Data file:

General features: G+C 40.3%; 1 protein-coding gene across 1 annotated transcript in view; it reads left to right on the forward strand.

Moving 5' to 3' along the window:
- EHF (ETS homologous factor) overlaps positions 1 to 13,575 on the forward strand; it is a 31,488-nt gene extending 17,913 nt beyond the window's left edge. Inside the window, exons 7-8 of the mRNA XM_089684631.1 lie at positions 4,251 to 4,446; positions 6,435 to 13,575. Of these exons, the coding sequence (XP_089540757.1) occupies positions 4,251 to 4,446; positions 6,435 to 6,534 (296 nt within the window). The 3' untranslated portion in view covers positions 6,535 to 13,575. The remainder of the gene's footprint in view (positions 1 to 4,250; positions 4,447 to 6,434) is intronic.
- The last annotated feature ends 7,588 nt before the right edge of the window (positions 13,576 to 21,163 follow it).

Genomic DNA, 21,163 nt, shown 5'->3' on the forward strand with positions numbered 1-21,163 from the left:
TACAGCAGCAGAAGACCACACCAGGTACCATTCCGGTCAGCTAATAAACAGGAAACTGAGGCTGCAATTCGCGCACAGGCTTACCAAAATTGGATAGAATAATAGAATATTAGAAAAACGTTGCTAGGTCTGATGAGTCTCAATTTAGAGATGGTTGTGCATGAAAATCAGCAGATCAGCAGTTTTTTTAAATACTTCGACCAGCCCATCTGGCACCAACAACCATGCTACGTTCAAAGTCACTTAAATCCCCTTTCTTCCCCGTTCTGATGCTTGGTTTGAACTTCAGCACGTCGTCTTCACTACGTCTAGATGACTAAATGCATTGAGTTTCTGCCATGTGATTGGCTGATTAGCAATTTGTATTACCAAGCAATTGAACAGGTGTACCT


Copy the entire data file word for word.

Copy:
General features: G+C 40.3%; 1 protein-coding gene across 1 annotated transcript in view; it reads left to right on the forward strand.

Moving 5' to 3' along the window:
- EHF (ETS homologous factor) overlaps positions 1 to 13,575 on the forward strand; it is a 31,488-nt gene extending 17,913 nt beyond the window's left edge. Inside the window, exons 7-8 of the mRNA XM_089684631.1 lie at positions 4,251 to 4,446; positions 6,435 to 13,575. Of these exons, the coding sequence (XP_089540757.1) occupies positions 4,251 to 4,446; positions 6,435 to 6,534 (296 nt within the window). The 3' untranslated portion in view covers positions 6,535 to 13,575. The remainder of the gene's footprint in view (positions 1 to 4,250; positions 4,447 to 6,434) is intronic.
- The last annotated feature ends 7,588 nt before the right edge of the window (positions 13,576 to 21,163 follow it).

Genomic DNA, 21,163 nt, shown 5'->3' on the forward strand with positions numbered 1-21,163 from the left:
TACAGCAGCAGAAGACCACACCAGGTACCATTCCGGTCAGCTAATAAACAGGAAACTGAGGCTGCAATTCGCGCACAGGCTTACCAAAATTGGATAGAATAATAGAATATTAGAAAAACGTTGCTAGGTCTGATGAGTCTCAATTTAGAGATGGTTGTGCATGAAAATCAGCAGATCAGCAGTTTTTTTAAATACTTCGACCAGCCCATCTGGCACCAACAACCATGCTACGTTCAAAGTCACTTAAATCCCCTTTCTTCCCCGTTCTGATGCTTGGTTTGAACTTCAGCACGTCGTCTTCACTACGTCTAGATGACTAAATGCATTGAGTTTCTGCCATGTGATTGGCTGATTAGCAATTTGTATTACCAAGCAATTGAACAGGTGTACCT